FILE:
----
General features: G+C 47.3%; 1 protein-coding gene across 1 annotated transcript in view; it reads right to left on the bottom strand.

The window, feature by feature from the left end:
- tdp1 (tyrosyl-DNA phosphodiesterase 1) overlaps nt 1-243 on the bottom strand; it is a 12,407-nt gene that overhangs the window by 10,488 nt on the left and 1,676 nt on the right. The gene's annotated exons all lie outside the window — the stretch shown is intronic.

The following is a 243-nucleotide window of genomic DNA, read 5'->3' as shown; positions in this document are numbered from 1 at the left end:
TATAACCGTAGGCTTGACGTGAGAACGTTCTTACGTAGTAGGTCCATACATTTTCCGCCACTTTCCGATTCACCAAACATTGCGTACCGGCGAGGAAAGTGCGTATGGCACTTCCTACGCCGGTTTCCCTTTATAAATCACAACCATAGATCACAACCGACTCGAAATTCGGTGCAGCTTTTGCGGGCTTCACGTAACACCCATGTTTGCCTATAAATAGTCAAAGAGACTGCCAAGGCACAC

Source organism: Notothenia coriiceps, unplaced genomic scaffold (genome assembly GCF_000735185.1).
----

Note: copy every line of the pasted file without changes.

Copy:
General features: G+C 47.3%; 1 protein-coding gene across 1 annotated transcript in view; it reads right to left on the bottom strand.

The window, feature by feature from the left end:
- tdp1 (tyrosyl-DNA phosphodiesterase 1) overlaps nt 1-243 on the bottom strand; it is a 12,407-nt gene that overhangs the window by 10,488 nt on the left and 1,676 nt on the right. The gene's annotated exons all lie outside the window — the stretch shown is intronic.

The following is a 243-nucleotide window of genomic DNA, read 5'->3' as shown; positions in this document are numbered from 1 at the left end:
TATAACCGTAGGCTTGACGTGAGAACGTTCTTACGTAGTAGGTCCATACATTTTCCGCCACTTTCCGATTCACCAAACATTGCGTACCGGCGAGGAAAGTGCGTATGGCACTTCCTACGCCGGTTTCCCTTTATAAATCACAACCATAGATCACAACCGACTCGAAATTCGGTGCAGCTTTTGCGGGCTTCACGTAACACCCATGTTTGCCTATAAATAGTCAAAGAGACTGCCAAGGCACAC

Source organism: Notothenia coriiceps, unplaced genomic scaffold (genome assembly GCF_000735185.1).